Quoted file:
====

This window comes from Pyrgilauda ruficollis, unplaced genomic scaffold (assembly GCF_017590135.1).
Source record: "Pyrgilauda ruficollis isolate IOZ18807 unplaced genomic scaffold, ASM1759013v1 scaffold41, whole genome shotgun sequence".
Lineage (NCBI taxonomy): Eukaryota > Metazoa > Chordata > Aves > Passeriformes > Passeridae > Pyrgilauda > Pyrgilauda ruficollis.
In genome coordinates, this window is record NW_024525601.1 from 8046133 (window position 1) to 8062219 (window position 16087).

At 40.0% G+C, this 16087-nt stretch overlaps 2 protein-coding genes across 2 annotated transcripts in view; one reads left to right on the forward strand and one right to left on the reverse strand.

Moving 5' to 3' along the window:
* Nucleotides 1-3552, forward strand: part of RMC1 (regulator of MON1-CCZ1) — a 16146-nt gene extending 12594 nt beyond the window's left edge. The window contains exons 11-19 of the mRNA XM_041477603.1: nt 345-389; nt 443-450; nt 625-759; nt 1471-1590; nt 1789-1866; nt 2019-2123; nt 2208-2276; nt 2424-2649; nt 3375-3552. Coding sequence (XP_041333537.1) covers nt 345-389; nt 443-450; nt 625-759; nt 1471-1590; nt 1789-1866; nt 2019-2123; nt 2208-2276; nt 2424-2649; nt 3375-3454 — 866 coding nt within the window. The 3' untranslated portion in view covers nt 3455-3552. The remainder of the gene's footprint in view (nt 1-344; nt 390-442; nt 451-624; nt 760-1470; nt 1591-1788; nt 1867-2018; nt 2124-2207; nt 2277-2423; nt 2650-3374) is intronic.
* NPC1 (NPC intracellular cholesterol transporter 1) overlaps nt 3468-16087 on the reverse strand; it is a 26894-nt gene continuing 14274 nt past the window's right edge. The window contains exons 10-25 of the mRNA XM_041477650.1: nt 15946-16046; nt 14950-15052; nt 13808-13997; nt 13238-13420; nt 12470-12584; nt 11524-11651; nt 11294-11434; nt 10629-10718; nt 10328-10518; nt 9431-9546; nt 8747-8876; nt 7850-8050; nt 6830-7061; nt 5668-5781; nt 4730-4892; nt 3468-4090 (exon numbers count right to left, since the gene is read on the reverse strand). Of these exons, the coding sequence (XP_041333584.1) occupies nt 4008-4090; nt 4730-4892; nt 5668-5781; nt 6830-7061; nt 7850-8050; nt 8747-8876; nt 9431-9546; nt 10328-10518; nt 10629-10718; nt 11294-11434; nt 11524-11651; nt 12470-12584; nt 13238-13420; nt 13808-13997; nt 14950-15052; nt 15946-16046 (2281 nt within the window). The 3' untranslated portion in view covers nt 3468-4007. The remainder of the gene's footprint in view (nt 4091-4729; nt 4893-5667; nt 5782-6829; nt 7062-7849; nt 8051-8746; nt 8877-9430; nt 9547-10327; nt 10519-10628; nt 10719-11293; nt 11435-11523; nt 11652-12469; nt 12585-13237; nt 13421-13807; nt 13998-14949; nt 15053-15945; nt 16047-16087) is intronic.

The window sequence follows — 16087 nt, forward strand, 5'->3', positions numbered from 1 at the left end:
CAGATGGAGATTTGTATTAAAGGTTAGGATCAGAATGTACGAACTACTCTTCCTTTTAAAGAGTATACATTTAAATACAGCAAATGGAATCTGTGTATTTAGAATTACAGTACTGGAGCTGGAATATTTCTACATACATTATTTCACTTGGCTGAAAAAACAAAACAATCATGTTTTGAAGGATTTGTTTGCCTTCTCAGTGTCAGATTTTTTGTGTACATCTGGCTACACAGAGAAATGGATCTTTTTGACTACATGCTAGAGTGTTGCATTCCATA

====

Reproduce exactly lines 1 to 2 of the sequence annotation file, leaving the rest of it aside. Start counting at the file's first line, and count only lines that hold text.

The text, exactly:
This window comes from Pyrgilauda ruficollis, unplaced genomic scaffold (assembly GCF_017590135.1).
Source record: "Pyrgilauda ruficollis isolate IOZ18807 unplaced genomic scaffold, ASM1759013v1 scaffold41, whole genome shotgun sequence".